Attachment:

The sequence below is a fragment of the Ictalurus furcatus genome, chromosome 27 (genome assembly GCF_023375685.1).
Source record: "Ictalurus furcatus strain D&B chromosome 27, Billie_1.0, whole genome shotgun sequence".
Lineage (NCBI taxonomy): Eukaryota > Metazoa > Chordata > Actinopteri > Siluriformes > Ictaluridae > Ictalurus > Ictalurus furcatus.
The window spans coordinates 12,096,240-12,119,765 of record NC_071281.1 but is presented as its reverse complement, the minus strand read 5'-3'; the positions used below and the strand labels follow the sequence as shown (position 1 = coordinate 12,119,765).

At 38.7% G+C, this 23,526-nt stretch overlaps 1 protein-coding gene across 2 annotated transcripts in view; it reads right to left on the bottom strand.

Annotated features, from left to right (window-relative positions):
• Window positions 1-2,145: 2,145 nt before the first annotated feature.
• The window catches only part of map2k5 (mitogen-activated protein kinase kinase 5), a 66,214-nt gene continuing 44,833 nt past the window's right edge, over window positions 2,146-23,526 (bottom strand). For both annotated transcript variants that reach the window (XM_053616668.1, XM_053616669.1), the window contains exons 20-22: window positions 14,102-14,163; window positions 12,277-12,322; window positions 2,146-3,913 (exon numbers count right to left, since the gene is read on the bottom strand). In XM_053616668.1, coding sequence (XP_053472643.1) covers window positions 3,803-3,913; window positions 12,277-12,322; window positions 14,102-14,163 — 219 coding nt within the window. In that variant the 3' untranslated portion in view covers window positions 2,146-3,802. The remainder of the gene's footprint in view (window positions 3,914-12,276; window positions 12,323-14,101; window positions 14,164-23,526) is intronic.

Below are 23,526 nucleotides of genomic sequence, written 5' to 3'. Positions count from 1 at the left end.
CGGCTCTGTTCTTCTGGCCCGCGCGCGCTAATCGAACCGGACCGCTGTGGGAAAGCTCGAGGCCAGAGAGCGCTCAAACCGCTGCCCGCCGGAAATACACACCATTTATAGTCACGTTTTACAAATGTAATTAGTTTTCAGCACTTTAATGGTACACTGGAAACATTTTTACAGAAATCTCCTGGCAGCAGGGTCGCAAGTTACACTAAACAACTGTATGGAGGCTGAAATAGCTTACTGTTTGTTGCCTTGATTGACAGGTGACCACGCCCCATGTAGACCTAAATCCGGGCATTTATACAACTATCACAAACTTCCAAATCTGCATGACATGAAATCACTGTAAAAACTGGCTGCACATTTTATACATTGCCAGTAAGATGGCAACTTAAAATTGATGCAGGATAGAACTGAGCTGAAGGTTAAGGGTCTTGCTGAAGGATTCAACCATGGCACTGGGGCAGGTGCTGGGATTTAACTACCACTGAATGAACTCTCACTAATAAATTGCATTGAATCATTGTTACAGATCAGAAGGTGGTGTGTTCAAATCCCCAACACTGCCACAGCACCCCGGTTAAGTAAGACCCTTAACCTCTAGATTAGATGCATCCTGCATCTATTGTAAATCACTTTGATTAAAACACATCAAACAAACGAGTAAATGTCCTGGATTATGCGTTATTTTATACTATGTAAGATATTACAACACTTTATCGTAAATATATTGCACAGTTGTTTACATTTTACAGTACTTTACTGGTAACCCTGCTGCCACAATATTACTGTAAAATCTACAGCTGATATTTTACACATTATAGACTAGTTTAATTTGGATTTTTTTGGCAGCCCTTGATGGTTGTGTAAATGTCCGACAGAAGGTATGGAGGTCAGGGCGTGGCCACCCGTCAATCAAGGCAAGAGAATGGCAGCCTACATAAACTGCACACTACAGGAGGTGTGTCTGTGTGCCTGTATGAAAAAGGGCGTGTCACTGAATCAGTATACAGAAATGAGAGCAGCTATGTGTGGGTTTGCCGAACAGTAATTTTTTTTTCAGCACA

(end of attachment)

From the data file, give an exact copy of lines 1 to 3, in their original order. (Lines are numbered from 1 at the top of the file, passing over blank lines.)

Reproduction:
The sequence below is a fragment of the Ictalurus furcatus genome, chromosome 27 (genome assembly GCF_023375685.1).
Source record: "Ictalurus furcatus strain D&B chromosome 27, Billie_1.0, whole genome shotgun sequence".
Lineage (NCBI taxonomy): Eukaryota > Metazoa > Chordata > Actinopteri > Siluriformes > Ictaluridae > Ictalurus > Ictalurus furcatus.